Well, after quite a few failures, we finally settled on a genre that we felt confident in. And so came our next project, Block! Triangle Puzzle Tangram.
Block! Triangle Puzzle Tangram is a pretty simple game, in which players choose suitable blocks and fill out their board. We’d learned so much from our other successful titles, like Block! and Block! Hexa Puzzle (Installs around 60M+), that we were definitely expecting some success with this new title.
Overall, this game has a pretty short playtime, which is a perfect match for the advertising models. We also made sure to remove any unnecessary elements, and instead focused on the core value of the game. In total, this game took 2 weeks and 2 people to develop.
You would think 2 weeks of development is quite a challenge, but because we focused on its core, we managed to finish making the game within the planned time. After the release, the game hit more than 1.2M downloads within the first month! It’s been around 3 months since then, and it’s achieving more than 4M downloads for both Android and IOS combined.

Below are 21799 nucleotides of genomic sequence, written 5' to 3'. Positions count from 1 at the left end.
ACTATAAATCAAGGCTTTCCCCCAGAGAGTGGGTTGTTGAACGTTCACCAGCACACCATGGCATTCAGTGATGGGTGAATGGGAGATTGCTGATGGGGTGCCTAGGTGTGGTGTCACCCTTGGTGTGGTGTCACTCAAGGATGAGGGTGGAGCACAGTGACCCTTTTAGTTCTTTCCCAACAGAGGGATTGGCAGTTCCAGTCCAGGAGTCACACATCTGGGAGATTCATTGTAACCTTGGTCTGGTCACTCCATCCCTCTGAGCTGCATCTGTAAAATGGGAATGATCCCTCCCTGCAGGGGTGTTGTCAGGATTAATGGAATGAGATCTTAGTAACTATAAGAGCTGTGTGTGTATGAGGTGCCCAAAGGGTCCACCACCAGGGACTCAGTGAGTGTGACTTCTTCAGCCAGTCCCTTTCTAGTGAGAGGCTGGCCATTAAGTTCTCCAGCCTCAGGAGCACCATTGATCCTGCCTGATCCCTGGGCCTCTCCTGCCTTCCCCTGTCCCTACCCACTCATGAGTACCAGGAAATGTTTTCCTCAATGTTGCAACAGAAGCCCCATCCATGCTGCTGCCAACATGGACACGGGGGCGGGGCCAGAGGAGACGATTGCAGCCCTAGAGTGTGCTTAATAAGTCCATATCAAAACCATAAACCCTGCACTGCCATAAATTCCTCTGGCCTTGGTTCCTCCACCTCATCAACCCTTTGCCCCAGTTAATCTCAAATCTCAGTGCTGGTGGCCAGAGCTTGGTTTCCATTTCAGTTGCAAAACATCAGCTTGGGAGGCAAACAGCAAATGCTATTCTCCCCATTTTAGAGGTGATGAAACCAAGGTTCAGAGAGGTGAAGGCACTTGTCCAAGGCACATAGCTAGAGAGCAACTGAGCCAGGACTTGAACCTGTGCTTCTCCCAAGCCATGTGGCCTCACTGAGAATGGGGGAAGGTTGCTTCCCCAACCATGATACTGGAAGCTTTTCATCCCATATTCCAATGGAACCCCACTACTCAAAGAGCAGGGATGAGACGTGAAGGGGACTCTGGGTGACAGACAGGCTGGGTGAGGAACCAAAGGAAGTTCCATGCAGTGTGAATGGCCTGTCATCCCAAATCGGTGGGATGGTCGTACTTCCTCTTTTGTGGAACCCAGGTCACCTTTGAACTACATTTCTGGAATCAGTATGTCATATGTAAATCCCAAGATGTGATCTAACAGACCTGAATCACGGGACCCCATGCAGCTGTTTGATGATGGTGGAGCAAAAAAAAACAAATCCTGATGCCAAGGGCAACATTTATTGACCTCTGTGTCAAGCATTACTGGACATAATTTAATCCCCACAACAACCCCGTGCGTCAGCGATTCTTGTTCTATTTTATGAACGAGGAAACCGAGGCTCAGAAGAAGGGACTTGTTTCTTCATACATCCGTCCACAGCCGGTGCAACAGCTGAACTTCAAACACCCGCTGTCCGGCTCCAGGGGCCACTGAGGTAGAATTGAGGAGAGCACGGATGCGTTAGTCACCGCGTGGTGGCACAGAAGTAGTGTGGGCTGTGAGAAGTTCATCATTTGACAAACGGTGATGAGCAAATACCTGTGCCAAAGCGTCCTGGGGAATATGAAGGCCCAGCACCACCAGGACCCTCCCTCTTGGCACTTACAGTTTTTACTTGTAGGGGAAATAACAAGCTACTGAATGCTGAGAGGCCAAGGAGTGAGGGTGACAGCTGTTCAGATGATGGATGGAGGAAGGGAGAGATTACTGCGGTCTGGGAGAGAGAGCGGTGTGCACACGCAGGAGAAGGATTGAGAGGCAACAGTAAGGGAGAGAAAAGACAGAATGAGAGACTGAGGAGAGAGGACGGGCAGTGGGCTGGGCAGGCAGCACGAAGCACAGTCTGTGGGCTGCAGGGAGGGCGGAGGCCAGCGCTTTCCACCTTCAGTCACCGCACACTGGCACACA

So after making so many different games, and finally releasing some great hits, how would you describe your overall strategy?
When it comes to creating games, we always think about the players. And our ultimate goal is to create awesome games that anyone can enjoy, for free.
We find puzzle games, at their core, to be extremely entertaining. Our strategy now is to develop prototypes as quickly as possible, enter soft launch stage, and then make decisions based on player’s feedback. We try to find that game that has playability, as well as meeting the users demands.
During soft launch, what key metrics do you monitor? How do you know if a game is successful or not?
I would say that retention is probably one of the most important metrics that we track, especially during soft launch.
We normally have a two-week soft-launching period for most of our games. During those two weeks, Studio Q will update the app based on data that we collect from launch, and use this tweak the game, ultimately improving the games retention.